The CER is the Federal Government’s energy agency. It publishes an annual report, most recently Canada’s Energy Future 2021, released on December 9, 2021. The CER’s projections show the expected level of oil and gas production in Canada to 2030, 2040, and to 2050. The CER is the primary source of data about the future path of oil production in Canada and is relied on by the government in developing policy, including climate policy.
Until a few years ago, the CER was known as the “National Energy Board” (NEB). Its reports have routinely provided long-term projections showing the expected trend of Canada’s oil and gas production, looking ahead 20 and 30 years.
For the past seven years, these projections have been essentially unchanged, save for relatively small variations in the long-term picture. These annual reports have all been based on the expectation, affirmed by the CER year after year, that the global appetite for oil will continue to grow for many decades to come.
The basic outline of the current expansion of Canada’s oil sands production was set out in a report published by the NEB on January 27, 2016, Canada’s Energy Future 2016: Energy Supply and Demand Projections to 2040. The NEB concluded then that global oil consumption, especially in Asia, would likely continue to grow for at least another twenty-five years. Based on that projection of increasing oil demand worldwide for several more decades, the NEB forecast that Canada’s oil sands production would increase from 2.4 million barrels per day (bpd) in 2014 to 4.8 million bpd by 2040 – a projected doubling of production by 2040.
In October 2016, the NEB published an update (titled Canada’s Energy Future 2016 Update) that lowered the NEB’s projections due to uncertainty about future oil prices. World oil prices had declined sharply starting in late 2014. The October 2016 Update report estimated that oil sands production would rise more slowly, reaching 3.967 million bpd by 2030 and growing to 4.3 million bpd by 2040 (a little less than the previous 4.8 million number) but nevertheless still a 72% increase above the 2015 level of 2.5 million bpd. Together with an additional 1.4 million bpd of conventional oil production, the Update projected that Canada’s total crude oil output would reach 5.7 million bpd by 2040, up from 4.0 million bpd in 2015.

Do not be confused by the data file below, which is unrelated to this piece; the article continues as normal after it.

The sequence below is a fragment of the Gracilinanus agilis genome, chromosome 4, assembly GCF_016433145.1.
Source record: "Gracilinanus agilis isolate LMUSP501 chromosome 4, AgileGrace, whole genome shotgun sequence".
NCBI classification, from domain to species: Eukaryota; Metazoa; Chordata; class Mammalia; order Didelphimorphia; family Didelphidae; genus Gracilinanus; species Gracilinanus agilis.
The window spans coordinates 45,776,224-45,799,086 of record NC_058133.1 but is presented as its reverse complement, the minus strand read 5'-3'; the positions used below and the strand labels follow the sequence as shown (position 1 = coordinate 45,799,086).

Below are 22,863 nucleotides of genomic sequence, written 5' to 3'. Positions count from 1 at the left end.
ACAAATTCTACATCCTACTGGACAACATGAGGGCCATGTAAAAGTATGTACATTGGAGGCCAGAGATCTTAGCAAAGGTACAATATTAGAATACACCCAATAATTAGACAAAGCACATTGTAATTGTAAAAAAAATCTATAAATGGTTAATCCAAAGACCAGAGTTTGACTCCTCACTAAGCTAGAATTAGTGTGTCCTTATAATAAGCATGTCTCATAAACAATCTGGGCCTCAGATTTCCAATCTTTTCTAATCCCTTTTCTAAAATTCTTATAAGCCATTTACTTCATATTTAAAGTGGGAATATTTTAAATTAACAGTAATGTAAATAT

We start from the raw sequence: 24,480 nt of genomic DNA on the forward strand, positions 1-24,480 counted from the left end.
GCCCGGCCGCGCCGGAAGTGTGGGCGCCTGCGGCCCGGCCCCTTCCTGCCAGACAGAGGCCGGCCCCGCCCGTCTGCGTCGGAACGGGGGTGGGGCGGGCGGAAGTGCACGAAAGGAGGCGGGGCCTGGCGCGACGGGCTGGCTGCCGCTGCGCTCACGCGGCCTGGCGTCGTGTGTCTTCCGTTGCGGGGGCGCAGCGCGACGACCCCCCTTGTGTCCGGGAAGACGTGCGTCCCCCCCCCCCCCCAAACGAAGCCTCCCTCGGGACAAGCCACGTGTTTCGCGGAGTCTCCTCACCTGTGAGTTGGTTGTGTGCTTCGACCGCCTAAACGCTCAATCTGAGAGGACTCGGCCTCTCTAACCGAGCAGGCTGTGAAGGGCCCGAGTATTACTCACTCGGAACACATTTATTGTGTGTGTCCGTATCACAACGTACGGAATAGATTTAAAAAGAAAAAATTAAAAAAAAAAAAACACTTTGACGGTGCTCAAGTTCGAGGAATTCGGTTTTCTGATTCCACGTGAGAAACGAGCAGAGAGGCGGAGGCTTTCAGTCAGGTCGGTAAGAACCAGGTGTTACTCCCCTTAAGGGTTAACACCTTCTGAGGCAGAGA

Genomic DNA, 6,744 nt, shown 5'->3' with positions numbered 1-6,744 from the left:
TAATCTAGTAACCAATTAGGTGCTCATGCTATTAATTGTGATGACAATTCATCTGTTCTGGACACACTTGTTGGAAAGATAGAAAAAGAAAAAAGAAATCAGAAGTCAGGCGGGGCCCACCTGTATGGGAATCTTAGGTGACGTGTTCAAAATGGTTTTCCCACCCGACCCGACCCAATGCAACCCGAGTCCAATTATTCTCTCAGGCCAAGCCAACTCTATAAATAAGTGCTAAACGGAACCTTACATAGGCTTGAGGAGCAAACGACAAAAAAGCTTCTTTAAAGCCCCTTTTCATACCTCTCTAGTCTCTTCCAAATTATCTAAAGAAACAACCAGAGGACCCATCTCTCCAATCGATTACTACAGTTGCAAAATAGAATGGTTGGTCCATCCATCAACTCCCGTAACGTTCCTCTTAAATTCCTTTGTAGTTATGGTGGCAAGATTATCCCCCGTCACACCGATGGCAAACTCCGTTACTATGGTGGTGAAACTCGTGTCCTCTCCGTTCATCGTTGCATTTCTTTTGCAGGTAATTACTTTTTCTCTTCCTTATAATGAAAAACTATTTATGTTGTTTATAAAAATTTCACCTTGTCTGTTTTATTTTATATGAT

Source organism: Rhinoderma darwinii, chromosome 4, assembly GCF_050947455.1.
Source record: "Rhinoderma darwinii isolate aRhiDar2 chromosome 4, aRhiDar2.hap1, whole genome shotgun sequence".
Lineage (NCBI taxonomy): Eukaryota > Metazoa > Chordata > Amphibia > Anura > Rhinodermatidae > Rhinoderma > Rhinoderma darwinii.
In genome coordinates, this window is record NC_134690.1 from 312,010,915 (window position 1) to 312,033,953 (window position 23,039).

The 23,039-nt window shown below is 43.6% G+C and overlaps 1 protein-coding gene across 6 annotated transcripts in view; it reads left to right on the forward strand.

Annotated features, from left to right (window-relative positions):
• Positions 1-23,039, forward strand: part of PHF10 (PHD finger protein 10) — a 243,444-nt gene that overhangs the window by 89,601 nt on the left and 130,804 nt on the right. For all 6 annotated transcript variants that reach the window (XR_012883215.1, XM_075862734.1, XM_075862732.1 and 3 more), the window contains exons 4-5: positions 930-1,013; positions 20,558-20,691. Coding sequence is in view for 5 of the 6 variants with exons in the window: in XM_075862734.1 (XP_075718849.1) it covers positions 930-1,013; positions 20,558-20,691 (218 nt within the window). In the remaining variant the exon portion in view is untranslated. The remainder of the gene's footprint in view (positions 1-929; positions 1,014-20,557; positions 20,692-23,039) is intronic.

At that time, during the lead-up to the Federal Government’s approval of the Trans Mountain pipeline expansion (TMX), the government prepared what was described as an “upstream emissions assessment” for the proposed pipeline which was publicly released on November 25, 2016 (formally known as the Review of Related Greenhouse Gas Emissions Estimates for the Trans Mountain Expansion Project). The upstream emissions assessment adopted the NEB’s October 2016 Update forecast that oil sands production will increase from the 2014 level of 2.3 million bpd to 3.967 million bpd by 2030, and to 4.3 million bpd by 2040: see Report, November 25, 2016, s. B.2.1 at p. 21, “Canadian Oil Supply Growth.” That projected long-term growth of Canada’s oil production was used by the government to justify its decision on November 29, 2016, to approve the construction of the TMX pipeline expansion.
Based on the same information about rising global oil demand, the government also approved a second pipeline, Line 23, which is routed south to the U.S. market. Those decisions were guided by the NEB’s numbers.
None of those assessments developed by the NEB in 2016 of Canada’s future oil production considered the problem of climate change or acknowledged that future policies to limit global warming would necessarily have to curb global oil consumption and would therefore lower oil demand over the long run.
Nothing much has changed. The CER’s most recent Canada’s Energy Future Report 2021 shows that by 2030 oil sands production under its Current Policies Scenario will reach 4.046 million bpd by 2030. And it projects a level of 4.323 million bpd by 2040. Those numbers have now been adopted by the government and incorporated into its new climate policy plan, the ERP. They are virtually identical to the projections developed by the NEB in October 2016, which assumed that global oil demand will continue to grow for another 20 or 30 years. For the past seven years, the CER has consistently refused to address the rapidly unfolding threat of climate change and declined, even in its most recent 2020 and 2021 reports, to prepare scenarios showing the future lower levels of Canada’s oil production that would be safely aligned with staying within the 1.5°C or 2°C warming limits. It is inexplicable that Canada’s Minister of Natural Resources, Wilkinson, waited until December 16, 2021, to instruct the CER to address that fundamental question.